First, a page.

Antioxidant Therapy in Hematological Disorders

  • Michael R. Clemens
Part of the Advances in Experimental Medicine and Biology book series (AEMB, volume 264)


Numerous investigations indicate the involvement of free radical reactions in the pathogenesis of hemolytic diseases; i.e. in vitamin E deficiency, abnormal glutathione metabolism, decreased NADPH production (e.g. glucose-6-phosphate dehydrogenase deficiency), catalase deficiency, sickle cell disease, thalassemia, and paroxysmal nocturnal hemoglobinuria (1–3). Other conditions leading to free radical mediated anemia may be the anemia of chronic renal failure and Fanconi–s anemia. Many drugs induce oxidative hemolysis in both normal individuals (4) and in patients with a defect in red cell antioxidant capa city, such as glucose-6-phosphate dehydrogenase (G-6-PD) deficiency and vitamin E deficiency. The majority of these drugs are aromatic compounds containing amino, nitro, or hydroxy groups. Clinical studies with antioxidants treating free radical-mediated hemolysis are quite numerous. However, reports with valuable trials are rare. Therefore, only a few studies are presented here with results, obtained with patients suffering from G-6-PD deficiency and anemia of chronic renal failure who were treated with either vitamin E or deferoxamine.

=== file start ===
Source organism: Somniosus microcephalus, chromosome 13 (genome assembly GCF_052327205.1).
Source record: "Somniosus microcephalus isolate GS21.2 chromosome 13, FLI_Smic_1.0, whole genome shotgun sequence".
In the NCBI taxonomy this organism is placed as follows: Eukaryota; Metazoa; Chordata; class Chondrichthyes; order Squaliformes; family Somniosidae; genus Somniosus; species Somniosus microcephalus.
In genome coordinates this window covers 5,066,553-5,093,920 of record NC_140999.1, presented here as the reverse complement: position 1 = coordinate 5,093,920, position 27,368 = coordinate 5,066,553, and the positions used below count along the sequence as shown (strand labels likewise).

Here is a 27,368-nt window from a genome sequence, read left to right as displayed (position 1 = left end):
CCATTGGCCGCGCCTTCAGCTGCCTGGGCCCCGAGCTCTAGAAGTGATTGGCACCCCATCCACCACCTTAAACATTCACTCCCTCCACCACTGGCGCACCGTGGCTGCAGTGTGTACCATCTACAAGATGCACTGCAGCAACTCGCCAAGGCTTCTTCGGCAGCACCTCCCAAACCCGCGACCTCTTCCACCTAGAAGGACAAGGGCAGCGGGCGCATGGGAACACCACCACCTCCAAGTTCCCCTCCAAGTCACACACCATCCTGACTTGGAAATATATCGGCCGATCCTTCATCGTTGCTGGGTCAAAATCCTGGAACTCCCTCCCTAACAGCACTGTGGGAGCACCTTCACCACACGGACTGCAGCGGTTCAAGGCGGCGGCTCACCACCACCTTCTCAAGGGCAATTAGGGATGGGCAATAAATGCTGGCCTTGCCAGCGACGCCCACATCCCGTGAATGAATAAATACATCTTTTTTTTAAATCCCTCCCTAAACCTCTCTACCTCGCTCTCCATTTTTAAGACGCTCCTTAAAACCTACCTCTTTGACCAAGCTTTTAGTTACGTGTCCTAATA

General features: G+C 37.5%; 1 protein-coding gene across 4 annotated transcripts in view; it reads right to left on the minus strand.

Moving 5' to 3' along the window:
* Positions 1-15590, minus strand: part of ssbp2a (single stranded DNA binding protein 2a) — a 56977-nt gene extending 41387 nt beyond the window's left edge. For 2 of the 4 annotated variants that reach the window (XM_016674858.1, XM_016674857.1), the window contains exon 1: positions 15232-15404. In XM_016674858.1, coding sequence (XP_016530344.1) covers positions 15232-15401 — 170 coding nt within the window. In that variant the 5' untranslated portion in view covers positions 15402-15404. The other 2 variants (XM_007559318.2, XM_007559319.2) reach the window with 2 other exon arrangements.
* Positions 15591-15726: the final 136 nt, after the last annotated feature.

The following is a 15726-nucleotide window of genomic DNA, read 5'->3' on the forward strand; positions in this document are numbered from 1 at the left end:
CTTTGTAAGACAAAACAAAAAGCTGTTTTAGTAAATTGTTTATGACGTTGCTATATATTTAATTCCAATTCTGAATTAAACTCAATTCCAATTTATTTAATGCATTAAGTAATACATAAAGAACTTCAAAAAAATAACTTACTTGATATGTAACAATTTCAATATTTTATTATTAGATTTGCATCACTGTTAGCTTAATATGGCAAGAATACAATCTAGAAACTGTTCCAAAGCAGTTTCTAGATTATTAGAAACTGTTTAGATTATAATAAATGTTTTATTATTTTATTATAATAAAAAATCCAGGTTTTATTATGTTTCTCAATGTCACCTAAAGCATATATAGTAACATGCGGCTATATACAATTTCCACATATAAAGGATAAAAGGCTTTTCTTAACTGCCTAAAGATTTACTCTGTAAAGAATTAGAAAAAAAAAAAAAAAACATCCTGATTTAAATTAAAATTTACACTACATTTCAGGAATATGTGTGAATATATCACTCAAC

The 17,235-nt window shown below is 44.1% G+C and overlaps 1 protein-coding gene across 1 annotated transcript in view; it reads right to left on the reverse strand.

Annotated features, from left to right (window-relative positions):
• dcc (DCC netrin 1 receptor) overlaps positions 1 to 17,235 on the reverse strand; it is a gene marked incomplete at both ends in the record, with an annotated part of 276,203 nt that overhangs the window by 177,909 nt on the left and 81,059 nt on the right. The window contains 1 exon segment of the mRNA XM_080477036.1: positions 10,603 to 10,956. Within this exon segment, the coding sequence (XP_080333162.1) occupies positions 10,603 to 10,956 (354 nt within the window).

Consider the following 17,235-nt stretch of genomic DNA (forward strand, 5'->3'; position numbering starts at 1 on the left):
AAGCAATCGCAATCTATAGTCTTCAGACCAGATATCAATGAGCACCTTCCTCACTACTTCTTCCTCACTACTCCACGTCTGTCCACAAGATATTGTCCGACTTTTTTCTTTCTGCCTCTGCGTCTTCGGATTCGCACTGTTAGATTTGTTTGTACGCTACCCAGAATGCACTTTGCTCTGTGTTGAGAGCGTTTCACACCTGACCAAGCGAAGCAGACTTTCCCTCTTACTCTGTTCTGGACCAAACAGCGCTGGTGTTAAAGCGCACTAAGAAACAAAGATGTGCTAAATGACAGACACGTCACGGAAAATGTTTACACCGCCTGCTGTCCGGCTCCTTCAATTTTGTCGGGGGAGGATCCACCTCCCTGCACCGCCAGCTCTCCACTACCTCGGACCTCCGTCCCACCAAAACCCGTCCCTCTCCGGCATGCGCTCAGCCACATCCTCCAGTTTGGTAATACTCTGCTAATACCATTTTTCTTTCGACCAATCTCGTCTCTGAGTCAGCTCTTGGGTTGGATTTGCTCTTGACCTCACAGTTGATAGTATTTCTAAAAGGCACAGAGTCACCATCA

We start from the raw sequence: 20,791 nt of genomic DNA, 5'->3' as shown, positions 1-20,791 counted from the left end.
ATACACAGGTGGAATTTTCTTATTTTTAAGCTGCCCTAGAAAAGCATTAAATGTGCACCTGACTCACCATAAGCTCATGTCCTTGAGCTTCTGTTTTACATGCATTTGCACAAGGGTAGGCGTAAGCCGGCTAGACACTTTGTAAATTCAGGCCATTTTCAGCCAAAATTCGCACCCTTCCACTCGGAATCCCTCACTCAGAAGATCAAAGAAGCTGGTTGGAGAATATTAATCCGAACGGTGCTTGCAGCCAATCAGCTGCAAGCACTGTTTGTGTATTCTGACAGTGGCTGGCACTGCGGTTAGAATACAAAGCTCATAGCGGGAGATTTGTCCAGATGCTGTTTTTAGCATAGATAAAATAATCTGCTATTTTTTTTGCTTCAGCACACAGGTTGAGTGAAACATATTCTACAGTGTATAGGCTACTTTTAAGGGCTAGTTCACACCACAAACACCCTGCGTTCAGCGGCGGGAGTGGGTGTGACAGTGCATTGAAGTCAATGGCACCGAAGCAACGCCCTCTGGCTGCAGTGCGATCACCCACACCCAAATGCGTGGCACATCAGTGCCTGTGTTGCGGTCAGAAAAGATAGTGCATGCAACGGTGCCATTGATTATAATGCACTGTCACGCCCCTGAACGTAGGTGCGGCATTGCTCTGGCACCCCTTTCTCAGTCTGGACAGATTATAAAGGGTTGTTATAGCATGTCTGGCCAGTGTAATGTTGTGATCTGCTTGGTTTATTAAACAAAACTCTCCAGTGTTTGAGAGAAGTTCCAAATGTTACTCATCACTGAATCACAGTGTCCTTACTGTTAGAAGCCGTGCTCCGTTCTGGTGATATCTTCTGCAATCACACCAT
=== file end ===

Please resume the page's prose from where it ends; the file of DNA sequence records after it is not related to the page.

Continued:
Paroxysmal Nocturnal Hemoglobinuria Chelation Therapy Iron Chelation Therapy Fava Bean Tocopheryl Acetate 
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Copyright information

© Plenum Press, New York 1990

Authors and Affiliations

  • Michael R. Clemens
    • 1
  1. 1.Medizinische Klinik und PoliklinikEberhard-Karls-Universität TübingenTübingen 1Federal Republic of Germany

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